Guest speaker Fleur Anderson at the BIEDO Women in Agriculture event.
Guest speaker Fleur Anderson at the BIEDO Women in Agriculture event. Tobi Loftus

How to tap into digital economy

AS INTERNET connections across the South Burnett become stronger, more opportunities are opening up for residents who live on rural properties and in small towns.

Rural Business Collective founder Fleur Anderson told a group at the BIEDO Women in Agriculture event in Mondure on Saturday that the only thing limiting them in growing and expanding their business was their imagination.

"The South Burnett has got huge opportunities available to it as it is a really diverse area,” she said.

"There are so many different industries sand products and there is a great opportunity for people to band together and create a package of offers for customers.

"You're well placed to the South East corner, so there is a real opportunity in that tourism market.

"That whole paddock to plate, it's not new, but the South Burnett is positioned to have a good crack at that.”

She said outside of food and tourism, the South Burnett was also in the perfect position to grow in terms of digital business, app development, and digital agriculture.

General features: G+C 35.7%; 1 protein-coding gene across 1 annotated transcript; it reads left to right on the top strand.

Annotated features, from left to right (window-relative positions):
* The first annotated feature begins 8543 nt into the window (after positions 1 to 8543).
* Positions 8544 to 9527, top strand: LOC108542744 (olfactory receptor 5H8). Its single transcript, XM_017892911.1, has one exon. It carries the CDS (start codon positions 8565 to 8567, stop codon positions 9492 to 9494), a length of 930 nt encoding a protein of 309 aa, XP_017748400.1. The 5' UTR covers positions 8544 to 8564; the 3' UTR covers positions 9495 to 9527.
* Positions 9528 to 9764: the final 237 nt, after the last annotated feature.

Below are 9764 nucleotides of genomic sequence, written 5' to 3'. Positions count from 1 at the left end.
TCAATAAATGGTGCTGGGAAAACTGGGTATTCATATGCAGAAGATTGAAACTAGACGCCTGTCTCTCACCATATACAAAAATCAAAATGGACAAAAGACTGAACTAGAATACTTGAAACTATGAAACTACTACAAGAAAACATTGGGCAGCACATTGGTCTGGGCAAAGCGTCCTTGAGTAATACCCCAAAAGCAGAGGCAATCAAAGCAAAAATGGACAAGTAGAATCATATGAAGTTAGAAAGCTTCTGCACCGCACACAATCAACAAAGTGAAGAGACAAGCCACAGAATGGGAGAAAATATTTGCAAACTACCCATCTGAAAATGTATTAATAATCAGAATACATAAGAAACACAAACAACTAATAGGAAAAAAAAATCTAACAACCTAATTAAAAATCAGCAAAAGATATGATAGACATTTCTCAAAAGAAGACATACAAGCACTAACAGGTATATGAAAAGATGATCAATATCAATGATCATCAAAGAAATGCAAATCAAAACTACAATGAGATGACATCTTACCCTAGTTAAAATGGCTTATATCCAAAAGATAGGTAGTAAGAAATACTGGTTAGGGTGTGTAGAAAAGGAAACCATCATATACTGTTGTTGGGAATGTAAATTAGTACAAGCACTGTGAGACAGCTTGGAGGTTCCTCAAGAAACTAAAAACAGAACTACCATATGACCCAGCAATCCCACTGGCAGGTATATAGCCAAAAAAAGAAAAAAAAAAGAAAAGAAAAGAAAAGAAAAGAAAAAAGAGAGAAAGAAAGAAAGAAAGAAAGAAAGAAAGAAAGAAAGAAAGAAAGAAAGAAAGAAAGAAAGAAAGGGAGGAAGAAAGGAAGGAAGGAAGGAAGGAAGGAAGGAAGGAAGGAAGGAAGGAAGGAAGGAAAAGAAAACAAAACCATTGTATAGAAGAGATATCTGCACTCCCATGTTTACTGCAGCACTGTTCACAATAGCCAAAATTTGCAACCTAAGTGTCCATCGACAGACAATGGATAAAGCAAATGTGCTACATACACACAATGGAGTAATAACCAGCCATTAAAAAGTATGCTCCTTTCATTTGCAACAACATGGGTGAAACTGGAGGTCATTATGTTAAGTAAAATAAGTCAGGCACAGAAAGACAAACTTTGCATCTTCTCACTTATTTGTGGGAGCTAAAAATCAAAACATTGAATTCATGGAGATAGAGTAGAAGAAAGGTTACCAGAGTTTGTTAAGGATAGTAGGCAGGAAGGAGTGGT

"The South Burnett can be at the forefront of that,” Mrs Anderson said.

"For people that want to innovate, it's about finding a problem you are facing everyday that needs to be solved and coming up with a way to solve it.”

She said the best way to do that was to utilise skills and assets already available, but in a creative way.

"For instance, a local butcher might be really good at explaining different cuts of meat,” she said.

"Could you have a YouTube channel that compliments your shop front, that then expands your foot traffic. Could you have an Instagram account that highlights your products.

"It's about looking at skills you have in your business and how you can capitalise on them further.”

Mrs Anderson said even farmers could possibly start a video blog (known as a vlog), recording their daily life.

"A friend of mine years ago allocated a piece of his crop to ABC Radio, every week he would call in and talk to the listeners about his farm and the decisions he had to make on this part of his land,” she said.

"The listeners would call in and offer suggestions.

"That was done on radio. How easy would it be to do that over YouTube.”

Mrs Anderson grew up on a farm near Dalby and has been living on a remote cotton farm near Theodore for the past 15 years.

She said she now runs a communications company from her farm and has staff located all throughout the country.

She launched the Rural Business Collection last year to connect farmers together.

"I wanted rural people to see the opportunity that is in front of them, help grow these regional economies,” she said.

"So the Rural Business Collective is a place where people who want to grow and build businesses can come and meet, we have a number of resources available, we're sounding board for each other, it's about creating a culture of entrepreneurship in our small towns.”

Mrs Anderson said anyone who wanted to find out more could visit the website at 2qtUKWY.